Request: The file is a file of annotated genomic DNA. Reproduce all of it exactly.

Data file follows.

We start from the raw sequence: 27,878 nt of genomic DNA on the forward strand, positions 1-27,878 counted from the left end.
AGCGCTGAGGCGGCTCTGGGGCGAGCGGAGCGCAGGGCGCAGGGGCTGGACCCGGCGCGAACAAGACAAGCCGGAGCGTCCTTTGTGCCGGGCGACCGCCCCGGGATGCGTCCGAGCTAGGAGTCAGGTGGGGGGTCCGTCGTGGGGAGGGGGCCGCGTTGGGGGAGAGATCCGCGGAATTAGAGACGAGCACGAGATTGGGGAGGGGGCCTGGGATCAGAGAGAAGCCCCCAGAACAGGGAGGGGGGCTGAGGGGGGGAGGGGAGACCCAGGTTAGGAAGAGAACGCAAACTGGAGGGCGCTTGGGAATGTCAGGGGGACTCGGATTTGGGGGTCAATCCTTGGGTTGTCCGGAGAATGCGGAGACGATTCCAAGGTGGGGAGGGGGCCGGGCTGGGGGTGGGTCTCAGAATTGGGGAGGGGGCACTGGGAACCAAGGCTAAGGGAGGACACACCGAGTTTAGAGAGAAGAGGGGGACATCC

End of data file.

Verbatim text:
We start from the raw sequence: 27,878 nt of genomic DNA on the forward strand, positions 1-27,878 counted from the left end.
AGCGCTGAGGCGGCTCTGGGGCGAGCGGAGCGCAGGGCGCAGGGGCTGGACCCGGCGCGAACAAGACAAGCCGGAGCGTCCTTTGTGCCGGGCGACCGCCCCGGGATGCGTCCGAGCTAGGAGTCAGGTGGGGGGTCCGTCGTGGGGAGGGGGCCGCGTTGGGGGAGAGATCCGCGGAATTAGAGACGAGCACGAGATTGGGGAGGGGGCCTGGGATCAGAGAGAAGCCCCCAGAACAGGGAGGGGGGCTGAGGGGGGGAGGGGAGACCCAGGTTAGGAAGAGAACGCAAACTGGAGGGCGCTTGGGAATGTCAGGGGGACTCGGATTTGGGGGTCAATCCTTGGGTTGTCCGGAGAATGCGGAGACGATTCCAAGGTGGGGAGGGGGCCGGGCTGGGGGTGGGTCTCAGAATTGGGGAGGGGGCACTGGGAACCAAGGCTAAGGGAGGACACACCGAGTTTAGAGAGAAGAGGGGGACATCC